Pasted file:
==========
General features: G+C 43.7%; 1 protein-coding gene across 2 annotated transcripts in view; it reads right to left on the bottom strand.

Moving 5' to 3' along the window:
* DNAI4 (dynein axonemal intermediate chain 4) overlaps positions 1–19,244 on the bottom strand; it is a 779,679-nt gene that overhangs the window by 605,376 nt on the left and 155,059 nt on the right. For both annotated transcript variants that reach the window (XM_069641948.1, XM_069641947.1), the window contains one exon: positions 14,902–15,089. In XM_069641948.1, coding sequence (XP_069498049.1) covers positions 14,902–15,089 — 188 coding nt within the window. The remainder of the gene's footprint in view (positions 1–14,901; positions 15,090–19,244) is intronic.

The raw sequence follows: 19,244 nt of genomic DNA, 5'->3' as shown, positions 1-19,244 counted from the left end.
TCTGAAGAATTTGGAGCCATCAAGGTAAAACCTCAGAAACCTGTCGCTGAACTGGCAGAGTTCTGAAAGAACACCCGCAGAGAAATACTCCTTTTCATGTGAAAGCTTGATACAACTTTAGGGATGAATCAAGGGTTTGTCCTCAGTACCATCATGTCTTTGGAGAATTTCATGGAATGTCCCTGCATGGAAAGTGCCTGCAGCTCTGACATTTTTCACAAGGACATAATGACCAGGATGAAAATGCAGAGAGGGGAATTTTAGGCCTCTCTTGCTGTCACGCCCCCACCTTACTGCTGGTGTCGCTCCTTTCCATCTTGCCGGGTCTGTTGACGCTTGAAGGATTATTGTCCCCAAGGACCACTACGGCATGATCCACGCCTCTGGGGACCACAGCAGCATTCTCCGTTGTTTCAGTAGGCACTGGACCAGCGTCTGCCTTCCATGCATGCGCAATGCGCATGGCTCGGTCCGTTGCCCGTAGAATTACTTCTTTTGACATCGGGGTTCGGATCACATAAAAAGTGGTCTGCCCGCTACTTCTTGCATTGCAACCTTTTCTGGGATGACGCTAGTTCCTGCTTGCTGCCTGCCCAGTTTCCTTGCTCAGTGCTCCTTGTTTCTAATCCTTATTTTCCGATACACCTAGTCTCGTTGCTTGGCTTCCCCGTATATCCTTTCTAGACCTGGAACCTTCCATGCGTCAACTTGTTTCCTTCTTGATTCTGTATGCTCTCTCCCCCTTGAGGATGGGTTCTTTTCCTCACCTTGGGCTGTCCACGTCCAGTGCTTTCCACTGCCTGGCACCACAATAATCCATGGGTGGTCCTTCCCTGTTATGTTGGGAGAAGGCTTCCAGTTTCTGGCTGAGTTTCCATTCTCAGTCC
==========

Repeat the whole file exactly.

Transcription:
General features: G+C 43.7%; 1 protein-coding gene across 2 annotated transcripts in view; it reads right to left on the bottom strand.

Moving 5' to 3' along the window:
* DNAI4 (dynein axonemal intermediate chain 4) overlaps positions 1–19,244 on the bottom strand; it is a 779,679-nt gene that overhangs the window by 605,376 nt on the left and 155,059 nt on the right. For both annotated transcript variants that reach the window (XM_069641948.1, XM_069641947.1), the window contains one exon: positions 14,902–15,089. In XM_069641948.1, coding sequence (XP_069498049.1) covers positions 14,902–15,089 — 188 coding nt within the window. The remainder of the gene's footprint in view (positions 1–14,901; positions 15,090–19,244) is intronic.

The raw sequence follows: 19,244 nt of genomic DNA, 5'->3' as shown, positions 1-19,244 counted from the left end.
TCTGAAGAATTTGGAGCCATCAAGGTAAAACCTCAGAAACCTGTCGCTGAACTGGCAGAGTTCTGAAAGAACACCCGCAGAGAAATACTCCTTTTCATGTGAAAGCTTGATACAACTTTAGGGATGAATCAAGGGTTTGTCCTCAGTACCATCATGTCTTTGGAGAATTTCATGGAATGTCCCTGCATGGAAAGTGCCTGCAGCTCTGACATTTTTCACAAGGACATAATGACCAGGATGAAAATGCAGAGAGGGGAATTTTAGGCCTCTCTTGCTGTCACGCCCCCACCTTACTGCTGGTGTCGCTCCTTTCCATCTTGCCGGGTCTGTTGACGCTTGAAGGATTATTGTCCCCAAGGACCACTACGGCATGATCCACGCCTCTGGGGACCACAGCAGCATTCTCCGTTGTTTCAGTAGGCACTGGACCAGCGTCTGCCTTCCATGCATGCGCAATGCGCATGGCTCGGTCCGTTGCCCGTAGAATTACTTCTTTTGACATCGGGGTTCGGATCACATAAAAAGTGGTCTGCCCGCTACTTCTTGCATTGCAACCTTTTCTGGGATGACGCTAGTTCCTGCTTGCTGCCTGCCCAGTTTCCTTGCTCAGTGCTCCTTGTTTCTAATCCTTATTTTCCGATACACCTAGTCTCGTTGCTTGGCTTCCCCGTATATCCTTTCTAGACCTGGAACCTTCCATGCGTCAACTTGTTTCCTTCTTGATTCTGTATGCTCTCTCCCCCTTGAGGATGGGTTCTTTTCCTCACCTTGGGCTGTCCACGTCCAGTGCTTTCCACTGCCTGGCACCACAATAATCCATGGGTGGTCCTTCCCTGTTATGTTGGGAGAAGGCTTCCAGTTTCTGGCTGAGTTTCCATTCTCAGTCC